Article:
As of late last week, the two big men had shared the floor for one full practice and one abbreviated shoot-around. Their pairing has been short-circuited first by Gobert’s participation in the international EuroBasket tournament on behalf of his native France, and then by an illness KAT contracted that briefly landed him in the hospital and compelled him to lose weight, precious conditioning and time with his teammates.

While KAT recuperated and Gobert recharged his batteries after an intense and lengthy tournament, the rest of the Wolves sparkled. Lacking tangible feedback on Connelly’s blockbuster, fans (and media) rightly took solace from how capably he replenished the bench personnel made threadbare by the Gobert deal.

Backup bigs, wings and guards all flourished. Not only did Naz Reid and Nathan Knight wage a surprisingly robust competition for who might be granted playing time in case of injury or foul trouble to KAT and/or Gobert, but a fifth center, Luka Garza, bagged a two-way contract with his own upstart competence. Meanwhile, swing forwards Kyle Anderson and Taurean Prince showcased complementary skills and shared veteran stability. Ditto guards Bryn Forbes and Austin Rivers, who let it be known that Jaylen Nowell would have to earn his backcourt minutes.

After the Wolves bested a Lakers team that featured future Hall of Famers Lebron James, Anthony Davis and Russell Westbrook who played copious minutes while both KAT and Gobert rode the pine, optimism was at a preseason peak. Minnesota was unbeaten in four road games, and the “Northern Heights” tandem was finally going to test-drive their teamwork in the lone home game and preseason finale against Brooklyn last Friday night.


Article continues after advertisement

Fears were ratified at both ends of the court. The central dilemma of the Gobert/KAT pairing – can Towns go out and cover opponents on the perimeter, consistent with the duties of a power forward – as dramatized by the uncertainty of his decision-making and the limitations of his foot speed. Frequently he was caught in no man’s land, which partially (but not fully) explains why his teammates were likewise compromised on defense.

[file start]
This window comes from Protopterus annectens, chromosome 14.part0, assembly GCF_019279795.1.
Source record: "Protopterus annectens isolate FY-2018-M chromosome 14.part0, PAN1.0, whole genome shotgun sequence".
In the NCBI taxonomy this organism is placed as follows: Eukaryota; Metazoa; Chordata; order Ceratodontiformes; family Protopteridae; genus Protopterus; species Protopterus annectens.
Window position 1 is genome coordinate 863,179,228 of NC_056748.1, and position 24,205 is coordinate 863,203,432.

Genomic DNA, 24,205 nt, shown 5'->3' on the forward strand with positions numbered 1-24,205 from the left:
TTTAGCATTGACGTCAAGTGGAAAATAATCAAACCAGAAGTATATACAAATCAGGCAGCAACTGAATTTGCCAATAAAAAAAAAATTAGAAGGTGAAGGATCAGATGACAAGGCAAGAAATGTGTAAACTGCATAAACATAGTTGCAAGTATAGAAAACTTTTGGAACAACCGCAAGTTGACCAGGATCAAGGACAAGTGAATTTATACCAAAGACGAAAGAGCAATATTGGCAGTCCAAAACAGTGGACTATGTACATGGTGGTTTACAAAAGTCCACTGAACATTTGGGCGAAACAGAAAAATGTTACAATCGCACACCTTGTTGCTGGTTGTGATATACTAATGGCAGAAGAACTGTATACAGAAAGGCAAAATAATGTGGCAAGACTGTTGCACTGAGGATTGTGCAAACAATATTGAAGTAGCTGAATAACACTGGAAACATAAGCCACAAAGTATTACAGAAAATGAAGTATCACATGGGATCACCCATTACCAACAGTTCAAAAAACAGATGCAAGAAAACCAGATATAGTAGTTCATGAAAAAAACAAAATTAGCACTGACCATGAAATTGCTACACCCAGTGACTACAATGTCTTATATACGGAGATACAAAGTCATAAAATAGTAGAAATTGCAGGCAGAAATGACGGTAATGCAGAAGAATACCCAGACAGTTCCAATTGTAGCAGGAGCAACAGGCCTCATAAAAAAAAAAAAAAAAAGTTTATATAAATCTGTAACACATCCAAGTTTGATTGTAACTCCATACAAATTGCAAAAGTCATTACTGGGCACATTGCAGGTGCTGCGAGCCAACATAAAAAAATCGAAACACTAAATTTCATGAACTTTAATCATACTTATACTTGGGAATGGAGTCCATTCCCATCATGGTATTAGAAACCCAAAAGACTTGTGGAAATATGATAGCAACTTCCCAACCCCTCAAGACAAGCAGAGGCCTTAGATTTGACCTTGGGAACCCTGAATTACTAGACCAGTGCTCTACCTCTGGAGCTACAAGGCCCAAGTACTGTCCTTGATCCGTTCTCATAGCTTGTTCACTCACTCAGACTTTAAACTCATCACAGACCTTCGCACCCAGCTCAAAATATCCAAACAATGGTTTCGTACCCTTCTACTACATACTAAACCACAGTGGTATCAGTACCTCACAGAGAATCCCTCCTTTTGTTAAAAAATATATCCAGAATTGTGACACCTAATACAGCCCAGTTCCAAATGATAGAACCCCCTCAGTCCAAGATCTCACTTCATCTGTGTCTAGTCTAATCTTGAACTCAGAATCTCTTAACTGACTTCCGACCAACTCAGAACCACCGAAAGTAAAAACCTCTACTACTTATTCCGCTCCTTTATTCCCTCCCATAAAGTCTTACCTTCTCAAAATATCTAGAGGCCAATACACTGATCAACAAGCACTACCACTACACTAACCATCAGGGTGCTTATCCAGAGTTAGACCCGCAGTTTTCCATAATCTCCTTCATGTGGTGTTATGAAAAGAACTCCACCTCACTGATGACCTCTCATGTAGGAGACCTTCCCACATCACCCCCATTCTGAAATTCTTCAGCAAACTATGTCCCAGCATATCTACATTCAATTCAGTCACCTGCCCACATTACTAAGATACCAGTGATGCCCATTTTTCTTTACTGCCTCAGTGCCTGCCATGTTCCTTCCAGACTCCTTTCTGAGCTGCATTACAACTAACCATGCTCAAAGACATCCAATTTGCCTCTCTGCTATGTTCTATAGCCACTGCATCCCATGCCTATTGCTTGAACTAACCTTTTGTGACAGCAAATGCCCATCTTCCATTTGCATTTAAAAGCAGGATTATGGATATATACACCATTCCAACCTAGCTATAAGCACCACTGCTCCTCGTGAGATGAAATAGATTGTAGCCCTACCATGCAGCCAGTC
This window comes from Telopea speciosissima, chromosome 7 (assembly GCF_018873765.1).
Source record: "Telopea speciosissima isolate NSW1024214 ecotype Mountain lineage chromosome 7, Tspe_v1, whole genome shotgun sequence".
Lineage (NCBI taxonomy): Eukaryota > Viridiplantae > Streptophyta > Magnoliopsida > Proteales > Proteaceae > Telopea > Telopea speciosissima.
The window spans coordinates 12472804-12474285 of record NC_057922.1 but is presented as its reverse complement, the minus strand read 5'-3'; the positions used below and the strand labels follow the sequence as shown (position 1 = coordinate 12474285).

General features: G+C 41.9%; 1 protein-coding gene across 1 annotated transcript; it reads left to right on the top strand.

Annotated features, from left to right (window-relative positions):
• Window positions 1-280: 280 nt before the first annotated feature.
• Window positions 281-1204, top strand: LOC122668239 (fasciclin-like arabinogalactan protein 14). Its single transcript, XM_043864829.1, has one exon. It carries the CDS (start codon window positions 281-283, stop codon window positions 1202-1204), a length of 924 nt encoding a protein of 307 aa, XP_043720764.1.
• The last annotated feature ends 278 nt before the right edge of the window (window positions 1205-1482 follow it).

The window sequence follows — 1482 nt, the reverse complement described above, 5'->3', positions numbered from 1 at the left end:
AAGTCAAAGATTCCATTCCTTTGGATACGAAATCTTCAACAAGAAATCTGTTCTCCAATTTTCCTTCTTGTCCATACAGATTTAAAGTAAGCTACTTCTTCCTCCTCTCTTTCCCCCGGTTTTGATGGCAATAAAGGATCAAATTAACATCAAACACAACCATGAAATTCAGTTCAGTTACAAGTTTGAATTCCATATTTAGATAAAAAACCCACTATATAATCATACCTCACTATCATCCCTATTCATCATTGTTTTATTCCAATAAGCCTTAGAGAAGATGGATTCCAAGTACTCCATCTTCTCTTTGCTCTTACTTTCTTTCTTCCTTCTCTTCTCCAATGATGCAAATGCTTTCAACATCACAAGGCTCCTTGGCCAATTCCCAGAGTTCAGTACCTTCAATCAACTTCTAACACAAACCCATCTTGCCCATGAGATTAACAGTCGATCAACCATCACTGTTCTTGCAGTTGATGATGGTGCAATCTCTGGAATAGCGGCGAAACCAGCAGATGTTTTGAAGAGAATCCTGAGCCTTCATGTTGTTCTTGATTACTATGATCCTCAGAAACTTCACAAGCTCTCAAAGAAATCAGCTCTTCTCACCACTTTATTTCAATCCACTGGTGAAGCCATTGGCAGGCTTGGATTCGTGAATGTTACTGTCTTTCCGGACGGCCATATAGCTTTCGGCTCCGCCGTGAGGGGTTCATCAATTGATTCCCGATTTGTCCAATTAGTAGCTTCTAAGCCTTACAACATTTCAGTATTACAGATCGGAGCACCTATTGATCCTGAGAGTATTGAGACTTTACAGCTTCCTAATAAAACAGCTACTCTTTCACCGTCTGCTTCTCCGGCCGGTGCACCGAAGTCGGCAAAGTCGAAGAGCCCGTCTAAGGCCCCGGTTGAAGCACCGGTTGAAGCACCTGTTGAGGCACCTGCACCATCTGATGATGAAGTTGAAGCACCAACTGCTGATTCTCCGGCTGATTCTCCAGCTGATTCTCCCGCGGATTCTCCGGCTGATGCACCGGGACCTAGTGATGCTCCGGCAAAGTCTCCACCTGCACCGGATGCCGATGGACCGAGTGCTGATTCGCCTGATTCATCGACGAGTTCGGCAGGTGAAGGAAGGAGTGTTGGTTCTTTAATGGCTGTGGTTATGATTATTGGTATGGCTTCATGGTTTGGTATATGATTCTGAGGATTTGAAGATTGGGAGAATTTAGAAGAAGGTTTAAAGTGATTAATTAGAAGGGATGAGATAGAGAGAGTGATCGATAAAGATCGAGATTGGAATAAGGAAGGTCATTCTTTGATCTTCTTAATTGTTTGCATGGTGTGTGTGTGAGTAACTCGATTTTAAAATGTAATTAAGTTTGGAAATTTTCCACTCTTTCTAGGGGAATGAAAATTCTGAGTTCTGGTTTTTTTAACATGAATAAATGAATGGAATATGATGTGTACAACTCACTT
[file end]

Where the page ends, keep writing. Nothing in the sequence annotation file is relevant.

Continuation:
On offense, the uber-talented starters mostly abandoned the first principles espoused by head coach Chris Finch – move the ball and move without the ball. On the contrary, there was a surfeit of isolation hero ball, especially from typical culprits Ant and DLo, and a reliance on getting Gobert involved in pick-and-rolls, which are normally his forte but less so when the play-type is telegraphed so deliberately.

After the game, Finch reminded the media that he expected this first pairing of bigs to be “clunky,” and chided the team for not executing the offense with the sort of natural flow that feeds the abundant hunger of multiple scorers sharing the floor. But when the team convened for its next practice following an off day on Saturday, Forbes told the media that sharpening the defense was the dominant point of emphasis.

A wake-up call

Count me among those who regarded the desultory loss to Brooklyn as a wake-up call. Under normal circumstances I’d take into account that Gobert and KAT have spent a ridiculously small amount of time together, and that KAT in particular faces significant defensive adjustments while logging time at a power forward position for which he is not physically well-suited. Besides, Finch already anticipated this pairing of bigs to become a work in progress on defense, saying in our interview last month that he would wait and see how opponents attacked before tailoring the tweaks in his scheme.

But Finch didn’t factor in KAT’s illness and the near-total lack of practice as well as game time the two bigs would experience. So even the fundamentals involved in their defending together aren’t up to speed.

It is encouraging that some synergy was being fostered during preseason games when the Wolves were playing a drop coverage scheme with Gobert at center and a high-wall scheme with KAT at center. In other words, the rest of the roster is getting diversified and can thus eventually succeed at some of the drop/high-wall hybrids that Finch hopes to implement as the schemes become more familiar.